Colossians 3:16 says that we are to teach each other with our “psalms and hymns and spiritual songs.” This of course refers to the lyrics of the words, but why would God command biblical words to be sung if the words were the only thing that teach? We can get good doctrinal teaching from the pulpit. Why did God command us to sing?
I think that this is because sacred songs feed and express and teach us biblical affections. The lyrics of songs teach us true doctrine; the music of songs teaches us true emotions.
And there is no more powerful combination than both the languages of music and words: true, beautiful lyrics and beautiful, stirring music – we call that a song. One 20th-century musician, E.Y. Harburg, described the power of song this way: “Words make you think a thought. Music makes you feel a feeling. A song makes you feel a thought.” Words say, “God is good.” We understand this mentally. But when those words are set to lovely music and sung, we then feel that thought! God does not only want us to be taught with words, but with music also. It is vital for our spiritual health that we feel rightly about the truth of God – that we have the right spiritual affections toward God’s truth, and music is what teaches us.
This is why doctrinal hymns with majestic, or peaceful, or stirring music are far better for singing in church than light, fluffy songs or songs with immoral music – and I include here many 19th century gospel songs, even some in our hymnal, that are often sung in churches. We need to be taught about God’s holiness and how we ought to be in awe of Him, and how we ought to rejoice in Him, through the hymns that we sing. Why don’t we sing more songs in a minor key to help us feel appropriate grief about our sin, or about the difficulties of life in this broken world? Why do we feel compelled to sing mostly bouncy, happy music? I think it’s because we don’t understand how the music itself teaches us how we ought to feel biblical affections, whether happy, sad, or serious affections.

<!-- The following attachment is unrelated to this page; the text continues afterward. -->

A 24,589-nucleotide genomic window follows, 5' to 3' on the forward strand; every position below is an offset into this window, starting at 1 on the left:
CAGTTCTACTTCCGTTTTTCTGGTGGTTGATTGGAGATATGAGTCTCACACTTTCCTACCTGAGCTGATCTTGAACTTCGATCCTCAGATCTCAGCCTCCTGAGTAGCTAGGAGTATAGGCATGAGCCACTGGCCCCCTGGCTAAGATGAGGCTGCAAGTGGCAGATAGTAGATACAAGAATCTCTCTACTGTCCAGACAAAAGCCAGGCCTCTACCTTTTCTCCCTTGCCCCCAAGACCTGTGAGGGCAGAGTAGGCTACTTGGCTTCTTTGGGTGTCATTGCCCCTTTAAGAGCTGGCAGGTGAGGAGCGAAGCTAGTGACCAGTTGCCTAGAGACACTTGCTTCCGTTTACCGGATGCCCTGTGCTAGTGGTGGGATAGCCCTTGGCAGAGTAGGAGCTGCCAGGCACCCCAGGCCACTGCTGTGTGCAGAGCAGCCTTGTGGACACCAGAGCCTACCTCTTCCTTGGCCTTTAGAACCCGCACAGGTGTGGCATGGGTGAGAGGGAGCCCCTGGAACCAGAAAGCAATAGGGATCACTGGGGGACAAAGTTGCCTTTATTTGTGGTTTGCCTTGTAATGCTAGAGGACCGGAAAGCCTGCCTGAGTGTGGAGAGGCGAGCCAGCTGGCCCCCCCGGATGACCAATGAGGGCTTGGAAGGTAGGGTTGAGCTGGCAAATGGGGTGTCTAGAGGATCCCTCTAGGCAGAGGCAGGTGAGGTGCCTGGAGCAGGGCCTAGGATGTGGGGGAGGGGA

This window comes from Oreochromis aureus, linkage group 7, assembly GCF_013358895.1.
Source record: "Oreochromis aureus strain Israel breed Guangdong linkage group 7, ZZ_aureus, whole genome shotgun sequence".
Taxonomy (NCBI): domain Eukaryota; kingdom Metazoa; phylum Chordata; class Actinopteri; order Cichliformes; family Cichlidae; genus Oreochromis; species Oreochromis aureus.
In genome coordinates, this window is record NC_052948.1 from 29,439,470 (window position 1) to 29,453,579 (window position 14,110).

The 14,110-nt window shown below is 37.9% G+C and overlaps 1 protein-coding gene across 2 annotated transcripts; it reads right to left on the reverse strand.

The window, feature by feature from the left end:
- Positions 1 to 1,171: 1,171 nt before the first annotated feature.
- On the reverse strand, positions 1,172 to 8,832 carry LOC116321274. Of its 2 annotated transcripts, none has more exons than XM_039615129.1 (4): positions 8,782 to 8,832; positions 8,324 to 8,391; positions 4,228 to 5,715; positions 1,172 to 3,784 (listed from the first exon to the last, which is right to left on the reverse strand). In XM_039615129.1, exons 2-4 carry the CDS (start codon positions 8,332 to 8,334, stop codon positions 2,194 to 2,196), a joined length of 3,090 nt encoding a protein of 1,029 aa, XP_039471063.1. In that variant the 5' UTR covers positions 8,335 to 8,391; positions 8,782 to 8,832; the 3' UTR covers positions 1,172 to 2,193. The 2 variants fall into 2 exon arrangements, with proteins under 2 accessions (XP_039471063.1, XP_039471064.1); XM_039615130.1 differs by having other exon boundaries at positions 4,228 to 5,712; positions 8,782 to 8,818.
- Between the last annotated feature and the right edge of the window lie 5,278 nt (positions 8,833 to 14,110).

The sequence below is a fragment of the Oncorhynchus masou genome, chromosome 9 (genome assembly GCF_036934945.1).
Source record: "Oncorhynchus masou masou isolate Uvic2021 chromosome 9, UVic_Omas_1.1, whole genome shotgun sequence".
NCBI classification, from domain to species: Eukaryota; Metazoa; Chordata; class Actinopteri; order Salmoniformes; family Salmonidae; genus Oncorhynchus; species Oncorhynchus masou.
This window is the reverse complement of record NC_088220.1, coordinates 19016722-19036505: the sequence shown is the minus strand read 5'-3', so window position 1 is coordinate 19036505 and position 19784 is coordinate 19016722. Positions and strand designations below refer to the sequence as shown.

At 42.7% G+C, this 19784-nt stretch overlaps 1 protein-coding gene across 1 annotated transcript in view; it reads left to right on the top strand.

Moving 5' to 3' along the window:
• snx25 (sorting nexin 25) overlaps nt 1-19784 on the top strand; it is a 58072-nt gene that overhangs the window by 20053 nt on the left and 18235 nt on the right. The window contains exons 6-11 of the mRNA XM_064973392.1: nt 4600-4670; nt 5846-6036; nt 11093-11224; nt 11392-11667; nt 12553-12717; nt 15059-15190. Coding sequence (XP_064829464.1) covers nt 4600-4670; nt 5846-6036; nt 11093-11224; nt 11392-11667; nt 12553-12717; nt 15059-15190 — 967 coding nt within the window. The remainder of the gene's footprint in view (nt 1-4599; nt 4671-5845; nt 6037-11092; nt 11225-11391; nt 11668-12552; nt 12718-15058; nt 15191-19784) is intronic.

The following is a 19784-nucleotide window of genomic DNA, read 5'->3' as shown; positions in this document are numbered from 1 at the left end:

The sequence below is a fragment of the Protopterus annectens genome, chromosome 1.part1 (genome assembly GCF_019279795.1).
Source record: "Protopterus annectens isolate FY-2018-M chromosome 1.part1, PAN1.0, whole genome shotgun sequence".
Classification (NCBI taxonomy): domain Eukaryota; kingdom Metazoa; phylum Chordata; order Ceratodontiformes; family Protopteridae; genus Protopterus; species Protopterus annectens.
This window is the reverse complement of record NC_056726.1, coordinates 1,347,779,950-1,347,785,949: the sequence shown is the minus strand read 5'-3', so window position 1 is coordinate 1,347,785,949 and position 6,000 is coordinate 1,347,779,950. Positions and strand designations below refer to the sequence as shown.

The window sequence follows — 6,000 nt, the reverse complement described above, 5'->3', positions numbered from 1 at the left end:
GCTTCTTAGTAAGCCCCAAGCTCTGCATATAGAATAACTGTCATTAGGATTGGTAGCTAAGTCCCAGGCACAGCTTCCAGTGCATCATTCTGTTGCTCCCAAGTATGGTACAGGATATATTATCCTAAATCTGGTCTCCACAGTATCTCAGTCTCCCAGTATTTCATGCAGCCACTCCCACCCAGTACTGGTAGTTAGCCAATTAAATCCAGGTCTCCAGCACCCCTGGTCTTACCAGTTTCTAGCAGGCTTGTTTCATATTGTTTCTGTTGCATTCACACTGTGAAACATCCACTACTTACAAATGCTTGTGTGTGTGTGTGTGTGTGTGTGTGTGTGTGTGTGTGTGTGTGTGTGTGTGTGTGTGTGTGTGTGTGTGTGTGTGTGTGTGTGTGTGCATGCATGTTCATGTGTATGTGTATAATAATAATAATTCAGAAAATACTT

There are some songs – not all bad songs! – that I think communicate different message with their music and the lyrics. For instance, the first stanza of the gospel song “Love Lifted Me” has the words, “I was sinking deep in sin, far from the peaceful shore.” Very sad and dark. But the music makes you want to say, “Woo hoo!” Of course the words of the chorus of that song fit nicely with the music. But some songs, even in our hymnbook, as I said, have music that is very sappy, corny, schmaltzy, and sentimental – not good vehicles for truth about our sovereign, majestic King!
But how much worse is it when godly lyrics are accompanied by sensual, sexy, immoral music! There are two contradictory messages there – and, by the way, the message of the music will win out.
The first big idea on the purpose of church music was that God wants us to worship Him with biblical affections that are stirred up by truth and music. Here is the second big idea from today’s post: We need to sing songs in church that communicate and teach godly, biblical emotions.
There are three specific applications of these big ideas, and we will explore them next Thursday in Part 3.